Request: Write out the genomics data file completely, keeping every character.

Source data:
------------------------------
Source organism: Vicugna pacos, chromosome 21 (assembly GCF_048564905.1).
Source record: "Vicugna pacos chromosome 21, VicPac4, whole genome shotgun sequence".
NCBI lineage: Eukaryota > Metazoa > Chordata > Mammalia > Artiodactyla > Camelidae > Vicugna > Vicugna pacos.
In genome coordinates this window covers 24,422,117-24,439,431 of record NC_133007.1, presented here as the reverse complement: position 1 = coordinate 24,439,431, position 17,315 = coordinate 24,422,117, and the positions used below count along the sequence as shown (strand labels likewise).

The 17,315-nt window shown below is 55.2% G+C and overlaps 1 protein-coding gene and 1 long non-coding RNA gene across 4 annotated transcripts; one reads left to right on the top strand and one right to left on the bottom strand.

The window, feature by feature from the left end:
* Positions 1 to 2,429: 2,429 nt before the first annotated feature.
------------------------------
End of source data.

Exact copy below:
Source organism: Vicugna pacos, chromosome 21 (assembly GCF_048564905.1).
Source record: "Vicugna pacos chromosome 21, VicPac4, whole genome shotgun sequence".
NCBI lineage: Eukaryota > Metazoa > Chordata > Mammalia > Artiodactyla > Camelidae > Vicugna > Vicugna pacos.
In genome coordinates this window covers 24,422,117-24,439,431 of record NC_133007.1, presented here as the reverse complement: position 1 = coordinate 24,439,431, position 17,315 = coordinate 24,422,117, and the positions used below count along the sequence as shown (strand labels likewise).

The 17,315-nt window shown below is 55.2% G+C and overlaps 1 protein-coding gene and 1 long non-coding RNA gene across 4 annotated transcripts; one reads left to right on the top strand and one right to left on the bottom strand.

The window, feature by feature from the left end:
* Positions 1 to 2,429: 2,429 nt before the first annotated feature.